Seriously? MOOCs again?

For those of you who reading this, please note that this is the topic of the week in my PhD course.

Is Sebastian Thrun on to something?

When thinking about the questions posed this week, I prefer to begin by talking about Udacity and Thrun’s aha moment.  I watched the news closely when Sebastian Thrun was quoted just over a year ago calling Udacity “a lousy product”.  There are two major elements of the Udacity shift that are very telling; (1) the learning outcomes are improved with coaches increasing completion rates from 10% to 60%, (2) They focus on project based learning and not video lectures.  There are two ways to participate, you can still access the courses for free, but for $150.00 per month you have access to a coach that will give you feedback on your assignments and review code that is written.

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Thrun has created an alternative path to education in a discipline (computer science) where the degree means less than the certifications and alternative credentials that demonstrate the ability to perform certain IT related tasks.

Why all the hype?

The MOOC Phenomenon began with the hypothesis of Connectivism as a learning theory for the digital age in 2005.  To test this theory, Siemens and Downes offered the first cMOOC or Connectivist MOOC called Connectivism and Connected Knowledge or CCK in 2008.  There is debate as to whether Connectivism is a learning theory of a pedagogical view, which is one reason that MOOCs have received attention from various scholars that have been involved in online education for some time. Fast forward to 2012 and the first xMOOC.  Why x?  See Rob Power’s post on this topic for more information, but suffice to say that it was too course like to be considered a MOOC by the creators of the MOOC.

In a recent Forbes article, Anant Argarwal mentions that edX is giving away their platform for free.  However, to join edX and offer MOOCs as an institution it costs an institution $750,000 and they have to agree to develop 4 MOOCs per year.  According to the report produced by Columbia Teacher’s College, the average MOOC costs approximately $250,000 to build.  So that means that an institution spends nearly Two Million dollars to offer 4 MOOCs on edX for free.  This begs the question, are we driving down the cost of an education or driving it up?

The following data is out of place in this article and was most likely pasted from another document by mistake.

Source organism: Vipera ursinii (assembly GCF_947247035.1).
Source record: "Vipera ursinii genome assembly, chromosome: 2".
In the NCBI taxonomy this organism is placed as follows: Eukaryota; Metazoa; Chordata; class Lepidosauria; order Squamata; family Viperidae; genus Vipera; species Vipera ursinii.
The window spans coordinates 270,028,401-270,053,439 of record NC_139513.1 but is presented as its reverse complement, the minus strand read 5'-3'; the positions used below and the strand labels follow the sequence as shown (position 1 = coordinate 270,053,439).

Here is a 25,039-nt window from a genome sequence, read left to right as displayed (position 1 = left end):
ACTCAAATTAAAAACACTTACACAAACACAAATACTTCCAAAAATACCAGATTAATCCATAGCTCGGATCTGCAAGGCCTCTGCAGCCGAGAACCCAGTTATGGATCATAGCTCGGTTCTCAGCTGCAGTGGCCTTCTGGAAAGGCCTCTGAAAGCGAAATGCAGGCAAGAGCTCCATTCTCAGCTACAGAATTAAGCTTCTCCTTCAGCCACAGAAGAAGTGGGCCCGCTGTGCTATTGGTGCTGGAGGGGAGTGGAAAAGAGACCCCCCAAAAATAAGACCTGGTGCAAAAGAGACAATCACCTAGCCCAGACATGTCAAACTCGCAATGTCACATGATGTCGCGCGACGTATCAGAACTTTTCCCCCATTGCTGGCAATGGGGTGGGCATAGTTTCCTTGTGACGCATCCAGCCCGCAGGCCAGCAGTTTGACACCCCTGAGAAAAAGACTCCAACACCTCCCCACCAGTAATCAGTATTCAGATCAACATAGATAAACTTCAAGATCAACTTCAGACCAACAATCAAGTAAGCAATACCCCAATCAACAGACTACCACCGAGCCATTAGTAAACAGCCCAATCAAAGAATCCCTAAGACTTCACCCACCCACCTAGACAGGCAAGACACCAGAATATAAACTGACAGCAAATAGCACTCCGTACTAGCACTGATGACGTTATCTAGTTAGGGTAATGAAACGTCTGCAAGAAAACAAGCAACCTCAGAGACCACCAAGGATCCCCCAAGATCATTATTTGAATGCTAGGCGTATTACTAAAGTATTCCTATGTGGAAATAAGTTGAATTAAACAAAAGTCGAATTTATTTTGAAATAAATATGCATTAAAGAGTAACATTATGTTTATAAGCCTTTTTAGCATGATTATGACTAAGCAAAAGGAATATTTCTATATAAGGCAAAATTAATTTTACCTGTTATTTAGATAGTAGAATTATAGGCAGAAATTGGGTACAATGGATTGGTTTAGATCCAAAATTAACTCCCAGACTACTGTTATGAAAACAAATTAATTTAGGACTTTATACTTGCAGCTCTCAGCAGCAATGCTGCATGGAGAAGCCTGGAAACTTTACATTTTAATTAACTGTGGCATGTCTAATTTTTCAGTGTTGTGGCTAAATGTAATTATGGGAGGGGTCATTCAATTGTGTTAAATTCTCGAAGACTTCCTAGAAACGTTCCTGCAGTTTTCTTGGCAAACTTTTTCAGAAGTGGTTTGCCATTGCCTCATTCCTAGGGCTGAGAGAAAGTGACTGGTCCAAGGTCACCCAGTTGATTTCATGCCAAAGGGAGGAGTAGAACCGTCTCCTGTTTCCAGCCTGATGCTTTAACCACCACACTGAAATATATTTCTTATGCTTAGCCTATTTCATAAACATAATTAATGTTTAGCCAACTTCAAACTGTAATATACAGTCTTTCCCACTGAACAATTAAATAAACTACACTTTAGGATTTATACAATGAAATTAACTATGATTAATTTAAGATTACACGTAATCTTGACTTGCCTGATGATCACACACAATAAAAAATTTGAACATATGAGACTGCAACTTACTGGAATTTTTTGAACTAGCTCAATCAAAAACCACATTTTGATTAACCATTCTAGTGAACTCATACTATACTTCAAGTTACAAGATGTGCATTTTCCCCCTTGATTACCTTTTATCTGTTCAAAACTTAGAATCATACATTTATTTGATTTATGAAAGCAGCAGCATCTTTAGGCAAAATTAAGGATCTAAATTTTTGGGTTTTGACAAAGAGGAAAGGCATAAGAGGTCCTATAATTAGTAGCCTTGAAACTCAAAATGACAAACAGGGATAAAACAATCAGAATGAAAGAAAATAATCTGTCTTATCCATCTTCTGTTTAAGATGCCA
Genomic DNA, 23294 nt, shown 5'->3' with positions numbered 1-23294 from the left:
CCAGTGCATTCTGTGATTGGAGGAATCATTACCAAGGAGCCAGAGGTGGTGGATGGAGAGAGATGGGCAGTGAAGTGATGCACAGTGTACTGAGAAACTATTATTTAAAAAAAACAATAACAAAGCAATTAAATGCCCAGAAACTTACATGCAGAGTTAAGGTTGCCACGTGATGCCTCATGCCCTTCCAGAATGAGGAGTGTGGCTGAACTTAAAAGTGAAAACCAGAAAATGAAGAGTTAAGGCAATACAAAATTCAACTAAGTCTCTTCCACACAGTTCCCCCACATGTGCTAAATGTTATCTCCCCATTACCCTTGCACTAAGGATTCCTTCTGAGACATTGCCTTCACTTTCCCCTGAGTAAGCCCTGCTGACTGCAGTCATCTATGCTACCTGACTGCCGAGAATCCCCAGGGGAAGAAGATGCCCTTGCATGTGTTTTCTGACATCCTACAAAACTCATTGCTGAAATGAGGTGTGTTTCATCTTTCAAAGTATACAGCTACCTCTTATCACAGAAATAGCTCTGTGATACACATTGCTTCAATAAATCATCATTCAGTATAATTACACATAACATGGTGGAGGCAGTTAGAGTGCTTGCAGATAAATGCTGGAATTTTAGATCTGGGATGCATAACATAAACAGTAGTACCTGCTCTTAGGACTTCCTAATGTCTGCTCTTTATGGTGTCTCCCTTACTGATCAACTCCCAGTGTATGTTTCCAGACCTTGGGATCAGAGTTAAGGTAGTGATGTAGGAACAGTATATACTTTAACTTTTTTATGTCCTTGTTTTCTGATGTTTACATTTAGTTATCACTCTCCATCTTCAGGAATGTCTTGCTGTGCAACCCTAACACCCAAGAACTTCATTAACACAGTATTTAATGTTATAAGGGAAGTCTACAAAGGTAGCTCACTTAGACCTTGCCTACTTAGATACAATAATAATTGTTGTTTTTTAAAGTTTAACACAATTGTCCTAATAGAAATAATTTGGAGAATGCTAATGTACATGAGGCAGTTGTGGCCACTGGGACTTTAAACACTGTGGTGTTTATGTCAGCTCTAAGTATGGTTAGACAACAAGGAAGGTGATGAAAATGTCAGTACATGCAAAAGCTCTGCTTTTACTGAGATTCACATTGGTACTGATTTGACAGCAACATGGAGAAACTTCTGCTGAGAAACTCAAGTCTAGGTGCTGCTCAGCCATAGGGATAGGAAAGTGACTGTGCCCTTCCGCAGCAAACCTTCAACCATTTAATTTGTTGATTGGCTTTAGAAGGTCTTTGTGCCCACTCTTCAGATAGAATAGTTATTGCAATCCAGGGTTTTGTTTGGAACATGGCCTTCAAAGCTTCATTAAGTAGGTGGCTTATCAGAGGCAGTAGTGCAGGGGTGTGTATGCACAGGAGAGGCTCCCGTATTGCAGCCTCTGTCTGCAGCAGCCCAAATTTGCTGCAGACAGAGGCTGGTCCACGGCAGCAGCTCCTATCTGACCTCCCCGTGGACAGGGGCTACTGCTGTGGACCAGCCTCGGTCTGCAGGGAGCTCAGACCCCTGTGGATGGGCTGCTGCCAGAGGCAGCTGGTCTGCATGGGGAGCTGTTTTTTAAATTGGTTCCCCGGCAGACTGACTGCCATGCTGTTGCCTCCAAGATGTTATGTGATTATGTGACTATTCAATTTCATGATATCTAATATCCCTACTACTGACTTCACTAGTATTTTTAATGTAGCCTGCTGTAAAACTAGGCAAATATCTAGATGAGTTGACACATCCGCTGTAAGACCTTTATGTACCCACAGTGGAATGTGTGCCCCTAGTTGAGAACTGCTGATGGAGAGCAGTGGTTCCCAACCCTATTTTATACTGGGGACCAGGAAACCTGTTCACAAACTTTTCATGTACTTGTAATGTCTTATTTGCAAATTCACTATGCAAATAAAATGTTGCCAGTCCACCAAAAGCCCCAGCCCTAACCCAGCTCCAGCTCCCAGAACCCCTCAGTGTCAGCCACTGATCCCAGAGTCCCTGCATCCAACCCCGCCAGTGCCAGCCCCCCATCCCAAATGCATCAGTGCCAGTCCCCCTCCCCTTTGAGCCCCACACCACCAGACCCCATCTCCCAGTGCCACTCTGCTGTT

There is an option of obtaining an honor certificate for free in most courses or an ID Verified certificate for around $90, which they refer to as a minimum contribution.  Will this equate to a return on investment for the universities who are involved? Is there another revenue option?  How is this spending sustainable?

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What does the future of MOOCs look like? 

I expect that we will continue to see MOOCs available and alternative models of MOOCs emerge. There will be more MOOCs created for K-12 educators as professional development opportunities and more universities will develop online programs and blended learning options that integrate MOOCs into instruction.  The MOOC will become a textbook replacement and a supplement to traditional education in both K-12 and higher ed.  Universities will offer credit for MOOCs and create pathways to tenure and promotion for faculty who develop and deliver them.


Deamicis, C. (2014, May 12). A Q&A with. Retrieved September 21, 2014, from

Kanani, R. (2014, June 21). EdX CEO Anant Agarwal On The Future Of Online Learning. Retrieved September 21, 2014, from

Hollands, F., Tirthali, D., (2014) MOOCs: Expectations and Reality Full Report, Center for Benefit-Cost Studies of Education Columbia University

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